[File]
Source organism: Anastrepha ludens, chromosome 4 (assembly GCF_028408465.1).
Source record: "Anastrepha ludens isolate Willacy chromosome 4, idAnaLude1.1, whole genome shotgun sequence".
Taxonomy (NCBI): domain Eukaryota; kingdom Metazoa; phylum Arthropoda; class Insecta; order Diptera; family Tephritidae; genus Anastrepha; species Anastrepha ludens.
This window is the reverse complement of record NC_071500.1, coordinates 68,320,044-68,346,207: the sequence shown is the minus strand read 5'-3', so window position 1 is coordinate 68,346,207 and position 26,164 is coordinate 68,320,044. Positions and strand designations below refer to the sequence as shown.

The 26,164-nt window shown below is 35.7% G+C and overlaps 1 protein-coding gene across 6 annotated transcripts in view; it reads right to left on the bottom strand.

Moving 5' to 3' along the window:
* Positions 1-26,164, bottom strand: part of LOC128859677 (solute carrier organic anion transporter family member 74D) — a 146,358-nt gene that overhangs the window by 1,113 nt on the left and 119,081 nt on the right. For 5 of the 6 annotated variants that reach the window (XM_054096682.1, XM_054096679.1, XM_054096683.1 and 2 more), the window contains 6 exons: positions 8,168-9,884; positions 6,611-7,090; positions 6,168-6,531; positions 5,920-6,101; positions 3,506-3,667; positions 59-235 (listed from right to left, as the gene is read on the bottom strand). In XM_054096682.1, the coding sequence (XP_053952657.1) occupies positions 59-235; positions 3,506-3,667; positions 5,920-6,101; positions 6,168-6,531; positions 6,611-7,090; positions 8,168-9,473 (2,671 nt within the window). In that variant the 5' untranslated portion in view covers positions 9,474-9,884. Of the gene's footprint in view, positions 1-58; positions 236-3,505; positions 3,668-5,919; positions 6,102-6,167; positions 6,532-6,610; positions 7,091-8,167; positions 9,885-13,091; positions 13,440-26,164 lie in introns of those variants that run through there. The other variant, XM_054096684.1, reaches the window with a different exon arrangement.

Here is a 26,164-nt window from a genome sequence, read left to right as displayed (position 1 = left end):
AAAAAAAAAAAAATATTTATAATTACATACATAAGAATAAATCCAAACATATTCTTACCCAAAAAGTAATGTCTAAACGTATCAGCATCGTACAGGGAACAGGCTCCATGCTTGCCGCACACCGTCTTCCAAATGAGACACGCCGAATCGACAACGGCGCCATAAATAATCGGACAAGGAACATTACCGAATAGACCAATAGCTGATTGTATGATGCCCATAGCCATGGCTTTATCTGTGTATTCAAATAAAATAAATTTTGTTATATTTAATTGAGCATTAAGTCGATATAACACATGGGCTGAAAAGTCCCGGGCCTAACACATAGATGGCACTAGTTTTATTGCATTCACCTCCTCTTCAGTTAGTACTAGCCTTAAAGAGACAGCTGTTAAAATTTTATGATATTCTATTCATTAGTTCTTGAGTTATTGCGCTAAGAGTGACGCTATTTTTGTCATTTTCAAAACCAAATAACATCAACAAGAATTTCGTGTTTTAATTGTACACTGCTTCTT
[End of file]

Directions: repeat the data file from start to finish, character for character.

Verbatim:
Source organism: Anastrepha ludens, chromosome 4 (assembly GCF_028408465.1).
Source record: "Anastrepha ludens isolate Willacy chromosome 4, idAnaLude1.1, whole genome shotgun sequence".
Taxonomy (NCBI): domain Eukaryota; kingdom Metazoa; phylum Arthropoda; class Insecta; order Diptera; family Tephritidae; genus Anastrepha; species Anastrepha ludens.
This window is the reverse complement of record NC_071500.1, coordinates 68,320,044-68,346,207: the sequence shown is the minus strand read 5'-3', so window position 1 is coordinate 68,346,207 and position 26,164 is coordinate 68,320,044. Positions and strand designations below refer to the sequence as shown.

The 26,164-nt window shown below is 35.7% G+C and overlaps 1 protein-coding gene across 6 annotated transcripts in view; it reads right to left on the bottom strand.

Moving 5' to 3' along the window:
* Positions 1-26,164, bottom strand: part of LOC128859677 (solute carrier organic anion transporter family member 74D) — a 146,358-nt gene that overhangs the window by 1,113 nt on the left and 119,081 nt on the right. For 5 of the 6 annotated variants that reach the window (XM_054096682.1, XM_054096679.1, XM_054096683.1 and 2 more), the window contains 6 exons: positions 8,168-9,884; positions 6,611-7,090; positions 6,168-6,531; positions 5,920-6,101; positions 3,506-3,667; positions 59-235 (listed from right to left, as the gene is read on the bottom strand). In XM_054096682.1, the coding sequence (XP_053952657.1) occupies positions 59-235; positions 3,506-3,667; positions 5,920-6,101; positions 6,168-6,531; positions 6,611-7,090; positions 8,168-9,473 (2,671 nt within the window). In that variant the 5' untranslated portion in view covers positions 9,474-9,884. Of the gene's footprint in view, positions 1-58; positions 236-3,505; positions 3,668-5,919; positions 6,102-6,167; positions 6,532-6,610; positions 7,091-8,167; positions 9,885-13,091; positions 13,440-26,164 lie in introns of those variants that run through there. The other variant, XM_054096684.1, reaches the window with a different exon arrangement.

Here is a 26,164-nt window from a genome sequence, read left to right as displayed (position 1 = left end):
AAAAAAAAAAAAATATTTATAATTACATACATAAGAATAAATCCAAACATATTCTTACCCAAAAAGTAATGTCTAAACGTATCAGCATCGTACAGGGAACAGGCTCCATGCTTGCCGCACACCGTCTTCCAAATGAGACACGCCGAATCGACAACGGCGCCATAAATAATCGGACAAGGAACATTACCGAATAGACCAATAGCTGATTGTATGATGCCCATAGCCATGGCTTTATCTGTGTATTCAAATAAAATAAATTTTGTTATATTTAATTGAGCATTAAGTCGATATAACACATGGGCTGAAAAGTCCCGGGCCTAACACATAGATGGCACTAGTTTTATTGCATTCACCTCCTCTTCAGTTAGTACTAGCCTTAAAGAGACAGCTGTTAAAATTTTATGATATTCTATTCATTAGTTCTTGAGTTATTGCGCTAAGAGTGACGCTATTTTTGTCATTTTCAAAACCAAATAACATCAACAAGAATTTCGTGTTTTAATTGTACACTGCTTCTT